DOI:10.30919/esee8c362

Received: 08 Oct 2019
Revised: 03 Dec 2019
Accepted: 09 Dec 2019
Published online: 09 Dec 2019

Thermodynamic Performance and Optimal Analysis of A Multi-Level Quantum Dot Thermal Amplifier

Wei Li, Yunyun Yang, Jing Fu, Zebin Lin and Jizhou He*

Department of Physics, Nanchang University, Nanchang 330031, People’s Republic of China

* E-mail: hjzhou@ncu.edu.cn

Abstract

A multi-level quantum dot thermal amplifier with heat leakage is proposed. Based on the theory of the Landauer formula, the electron flux, the heat flux, the heat-pumping rate and the coefficient of performance are derived. The three-dimensional projection graphs of the heat-pumping rate and the coefficient of performance versus the relative central energy levels are plotted. Moreover, the influence of the energy-level spacing, the number of energy levels, the total coupling strength, the asymmetry factor and the heat leakage coefficient on the optimal performance parameters is analyzed in detail. By choosing appropriate values of the system parameters, one can enhance the maximum heat-pumping rate and coefficient of performance.

Table of Content

 

  1. A model of a three-terminal multi-level quantum dot thermal amplifier is proposed.

  2. The rate of heat-pumping and the coefficient of performance (COP) are derived.

  3. The impact of the asymmetric coupling strength, the heat leakage, the number of discrete energy levels and the discrete energy-level spacing on these performance parameters is analyzed.

 

 

Keywords: Thermal amplifier; Multi-level quantum dot; Irreversible thermodynamics; Performance optimization


1. Introduction

The thermoelectric devices can be functioned as heat engines, refrigerators, heat pumps, and thermal amplifiers by the transport of electrons. Recently, the studies of three-terminal thermoelectric devices with practical nanostructures such as quantum-dot, nanowire, quantum-well and superlattice, have attracted great interest. And they provide solutions to the problem of low efficiency of conventional thermoelectric devices.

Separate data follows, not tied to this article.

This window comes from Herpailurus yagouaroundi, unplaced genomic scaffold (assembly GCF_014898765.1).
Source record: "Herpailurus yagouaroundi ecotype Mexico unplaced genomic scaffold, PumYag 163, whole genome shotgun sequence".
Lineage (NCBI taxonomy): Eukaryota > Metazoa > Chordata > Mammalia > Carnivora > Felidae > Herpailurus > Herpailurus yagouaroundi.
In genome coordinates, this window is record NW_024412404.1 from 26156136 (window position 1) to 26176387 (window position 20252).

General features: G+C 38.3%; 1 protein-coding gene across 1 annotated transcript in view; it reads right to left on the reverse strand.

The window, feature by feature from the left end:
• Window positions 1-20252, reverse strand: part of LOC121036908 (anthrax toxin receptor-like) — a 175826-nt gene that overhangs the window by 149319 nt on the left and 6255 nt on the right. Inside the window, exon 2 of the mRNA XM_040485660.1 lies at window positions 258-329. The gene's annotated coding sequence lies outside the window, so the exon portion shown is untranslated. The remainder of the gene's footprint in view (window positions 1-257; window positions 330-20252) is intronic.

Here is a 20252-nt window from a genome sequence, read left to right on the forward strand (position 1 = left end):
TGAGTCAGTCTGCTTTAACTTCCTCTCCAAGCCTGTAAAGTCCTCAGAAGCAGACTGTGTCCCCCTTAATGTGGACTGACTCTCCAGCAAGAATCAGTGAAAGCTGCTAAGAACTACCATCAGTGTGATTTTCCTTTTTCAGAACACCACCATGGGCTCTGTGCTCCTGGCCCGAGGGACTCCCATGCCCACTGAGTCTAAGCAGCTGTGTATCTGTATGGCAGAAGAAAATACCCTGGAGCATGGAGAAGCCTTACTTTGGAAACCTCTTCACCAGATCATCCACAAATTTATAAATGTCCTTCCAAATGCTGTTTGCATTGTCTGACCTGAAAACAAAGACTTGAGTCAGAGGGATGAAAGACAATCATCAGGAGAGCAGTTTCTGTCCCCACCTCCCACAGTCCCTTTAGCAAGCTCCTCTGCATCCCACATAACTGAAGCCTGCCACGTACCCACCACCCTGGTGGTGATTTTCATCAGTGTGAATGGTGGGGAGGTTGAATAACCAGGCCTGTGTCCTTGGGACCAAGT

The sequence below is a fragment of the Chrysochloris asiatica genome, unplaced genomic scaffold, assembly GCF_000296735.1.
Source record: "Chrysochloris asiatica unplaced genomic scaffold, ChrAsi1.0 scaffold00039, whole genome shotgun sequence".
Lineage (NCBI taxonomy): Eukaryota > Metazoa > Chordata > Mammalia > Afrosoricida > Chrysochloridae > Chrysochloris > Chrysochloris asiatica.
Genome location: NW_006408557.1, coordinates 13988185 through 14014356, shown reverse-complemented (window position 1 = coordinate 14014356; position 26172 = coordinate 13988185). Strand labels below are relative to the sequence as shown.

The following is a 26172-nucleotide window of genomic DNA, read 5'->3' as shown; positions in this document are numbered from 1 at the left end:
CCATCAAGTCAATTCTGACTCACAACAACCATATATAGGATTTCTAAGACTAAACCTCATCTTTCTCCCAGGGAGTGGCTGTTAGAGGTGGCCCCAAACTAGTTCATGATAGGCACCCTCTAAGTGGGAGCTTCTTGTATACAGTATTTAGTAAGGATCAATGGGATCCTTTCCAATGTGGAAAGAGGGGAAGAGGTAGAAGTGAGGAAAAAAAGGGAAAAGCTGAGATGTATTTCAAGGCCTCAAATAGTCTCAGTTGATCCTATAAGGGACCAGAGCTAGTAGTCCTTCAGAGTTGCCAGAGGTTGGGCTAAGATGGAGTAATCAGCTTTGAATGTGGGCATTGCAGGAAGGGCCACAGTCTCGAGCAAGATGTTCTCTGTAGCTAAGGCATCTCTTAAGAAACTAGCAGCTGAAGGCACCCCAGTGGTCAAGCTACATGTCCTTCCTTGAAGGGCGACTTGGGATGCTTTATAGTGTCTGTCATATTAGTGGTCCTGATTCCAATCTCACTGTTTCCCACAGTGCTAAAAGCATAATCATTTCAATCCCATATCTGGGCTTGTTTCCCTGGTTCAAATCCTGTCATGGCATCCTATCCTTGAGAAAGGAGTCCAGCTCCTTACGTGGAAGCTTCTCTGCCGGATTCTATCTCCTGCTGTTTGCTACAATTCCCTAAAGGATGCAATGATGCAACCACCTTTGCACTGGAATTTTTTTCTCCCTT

For example, Edwards et al investigated theoretically the quantum-dot refrigerator (QDR) which utilizes the discrete energy levels of quantum dots to customize the electronic Fermi-Dirac distribution, cooling a small reservoir to far below the ambient temperature.1,2 Prance et al presented experimentally measurements of a QDR designed to cool a 6μm2 electron gas, and significant electro-static interactions were observed in this device.3 Jordan et al. proposed a three-terminal heat engine with resonant-tunneling dots and obtained the maximum power and the corresponding efficiency.4 Sothmann et al. proposed a three-terminal heat engine based on resonant-tunneling wells and obtained the maximum power and the corresponding efficiency.5 Choi et al. analyzed the performance of a three-terminal heat engine for energy harvesting and a refrigerator for cooling purpose based on semiconductor superlattices in which the periodicity of the superlattice structure creates an energy miniband, and discussed phonon heat current through the system.6 Jiang et al. studied thermoelectric three-terminal hopping transport through one-dimensional nano-systems and the near-field inelastic heat engine in the linear-response regime.7,8 And Chen et al. analyzed the thermodynamic performance of an irreversible energy selective electron heat engine with double resonances and discussed the impacts of heat leakage and structure parameters of the electron system on the optimal performance of the heat engine.9 They also make the optimal analysis for the performance of an irreversible three-electron-reservoir energy selective electron cooling device with heat leakage.10 Su et al. analyzed the performances of a refrigerator driven by hot electrons11 and Zhang et al. discussed the thermodynamic characteristics of a model of three-terminal coupled quantum-dot refrigerator.12 Otherwise, Wang et al. investigated the nonlinear effect of a three-terminal refrigerator.13 In addition, Chen et al. put forward the equivalent combined systems of three‐heat‐source heat pumps and compared the performance of them with the performance of two-heat-source heat pumps.14 The relationship between optimal the coefficient of performance (COP) and heating load of a three-heat-reservoir endoreversible heat pump with non-linear heat transfer was derived.15 The optimal thermodynamic performance of an irreversible three-heat-source heat pump16 and the thermodynamic analysis for an irreversible heat pump working on reversed Brayton cycle17 were studied. Su et al. and Peng et al. separately investigated thermodynamic performance of thermal amplifiers based on ideal resonant-tunneling filters.18-20 Other three-terminal thermoelectric devices which are driven by phonons, magnons, photons, also have been analyzed.21-29

 

On the basis of the previous works, we propose a multi-level quantum dot thermal amplifier. The main focus in this paper is to analyze the thermodynamic performance characteristics and the optimal performance of a multi-level quantum dot thermal amplifier. The influence of the main system parameters, including the energy-level spacing, the number of energy levels, the total coupling strength, the asymmetry factor and the heat leakage coefficient on the performance of the thermal amplifier is discussed in detail.

 

2. Model description

Fig. 1 The schematic diagram of a three-terminal thermal amplifier based on multi-level quantum dots. The H and C electronic terminals are connected by electronic conductors. The positive direction of the electron flux is indicated by the solid black arrow.